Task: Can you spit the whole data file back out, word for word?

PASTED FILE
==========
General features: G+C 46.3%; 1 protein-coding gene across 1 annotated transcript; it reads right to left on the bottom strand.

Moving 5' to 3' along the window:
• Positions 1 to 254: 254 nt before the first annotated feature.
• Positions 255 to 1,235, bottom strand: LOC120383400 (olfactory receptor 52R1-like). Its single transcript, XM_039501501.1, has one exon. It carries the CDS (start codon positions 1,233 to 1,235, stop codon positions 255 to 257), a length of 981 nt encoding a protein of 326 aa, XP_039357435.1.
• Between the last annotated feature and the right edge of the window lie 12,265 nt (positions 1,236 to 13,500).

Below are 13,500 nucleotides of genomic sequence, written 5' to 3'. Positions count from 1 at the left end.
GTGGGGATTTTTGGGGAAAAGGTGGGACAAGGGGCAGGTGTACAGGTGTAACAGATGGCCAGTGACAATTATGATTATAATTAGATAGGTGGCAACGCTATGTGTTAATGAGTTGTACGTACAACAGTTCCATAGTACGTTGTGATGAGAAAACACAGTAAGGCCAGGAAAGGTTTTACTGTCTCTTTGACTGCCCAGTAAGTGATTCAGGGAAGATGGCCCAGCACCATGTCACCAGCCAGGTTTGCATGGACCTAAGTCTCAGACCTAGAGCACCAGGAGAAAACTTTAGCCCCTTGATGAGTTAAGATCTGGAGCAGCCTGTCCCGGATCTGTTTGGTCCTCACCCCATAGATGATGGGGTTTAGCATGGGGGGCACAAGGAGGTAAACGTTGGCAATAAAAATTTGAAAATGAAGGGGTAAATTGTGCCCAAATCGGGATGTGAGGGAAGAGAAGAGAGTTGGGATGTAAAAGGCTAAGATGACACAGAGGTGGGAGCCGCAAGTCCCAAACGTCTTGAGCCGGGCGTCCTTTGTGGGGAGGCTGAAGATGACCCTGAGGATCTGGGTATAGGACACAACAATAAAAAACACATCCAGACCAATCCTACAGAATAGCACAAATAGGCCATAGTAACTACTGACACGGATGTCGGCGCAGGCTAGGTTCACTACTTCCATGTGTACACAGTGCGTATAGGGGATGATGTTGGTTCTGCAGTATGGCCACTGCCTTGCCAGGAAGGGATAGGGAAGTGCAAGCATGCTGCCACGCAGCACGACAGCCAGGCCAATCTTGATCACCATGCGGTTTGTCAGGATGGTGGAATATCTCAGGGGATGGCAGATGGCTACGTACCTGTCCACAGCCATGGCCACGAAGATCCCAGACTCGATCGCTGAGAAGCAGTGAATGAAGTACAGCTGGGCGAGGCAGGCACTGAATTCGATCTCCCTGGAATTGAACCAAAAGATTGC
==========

General features: G+C 46.3%; 1 protein-coding gene across 1 annotated transcript; it reads right to left on the bottom strand.

Moving 5' to 3' along the window:
• Positions 1 to 254: 254 nt before the first annotated feature.
• Positions 255 to 1,235, bottom strand: LOC120383400 (olfactory receptor 52R1-like). Its single transcript, XM_039501501.1, has one exon. It carries the CDS (start codon positions 1,233 to 1,235, stop codon positions 255 to 257), a length of 981 nt encoding a protein of 326 aa, XP_039357435.1.
• Between the last annotated feature and the right edge of the window lie 12,265 nt (positions 1,236 to 13,500).

Below are 13,500 nucleotides of genomic sequence, written 5' to 3'. Positions count from 1 at the left end.
GTGGGGATTTTTGGGGAAAAGGTGGGACAAGGGGCAGGTGTACAGGTGTAACAGATGGCCAGTGACAATTATGATTATAATTAGATAGGTGGCAACGCTATGTGTTAATGAGTTGTACGTACAACAGTTCCATAGTACGTTGTGATGAGAAAACACAGTAAGGCCAGGAAAGGTTTTACTGTCTCTTTGACTGCCCAGTAAGTGATTCAGGGAAGATGGCCCAGCACCATGTCACCAGCCAGGTTTGCATGGACCTAAGTCTCAGACCTAGAGCACCAGGAGAAAACTTTAGCCCCTTGATGAGTTAAGATCTGGAGCAGCCTGTCCCGGATCTGTTTGGTCCTCACCCCATAGATGATGGGGTTTAGCATGGGGGGCACAAGGAGGTAAACGTTGGCAATAAAAATTTGAAAATGAAGGGGTAAATTGTGCCCAAATCGGGATGTGAGGGAAGAGAAGAGAGTTGGGATGTAAAAGGCTAAGATGACACAGAGGTGGGAGCCGCAAGTCCCAAACGTCTTGAGCCGGGCGTCCTTTGTGGGGAGGCTGAAGATGACCCTGAGGATCTGGGTATAGGACACAACAATAAAAAACACATCCAGACCAATCCTACAGAATAGCACAAATAGGCCATAGTAACTACTGACACGGATGTCGGCGCAGGCTAGGTTCACTACTTCCATGTGTACACAGTGCGTATAGGGGATGATGTTGGTTCTGCAGTATGGCCACTGCCTTGCCAGGAAGGGATAGGGAAGTGCAAGCATGCTGCCACGCAGCACGACAGCCAGGCCAATCTTGATCACCATGCGGTTTGTCAGGATGGTGGAATATCTCAGGGGATGGCAGATGGCTACGTACCTGTCCACAGCCATGGCCACGAAGATCCCAGACTCGATCGCTGAGAAGCAGTGAATGAAGTACAGCTGGGCGAGGCAGGCACTGAATTCGATCTCCCTGGAATTGAACCAAAAGATTGC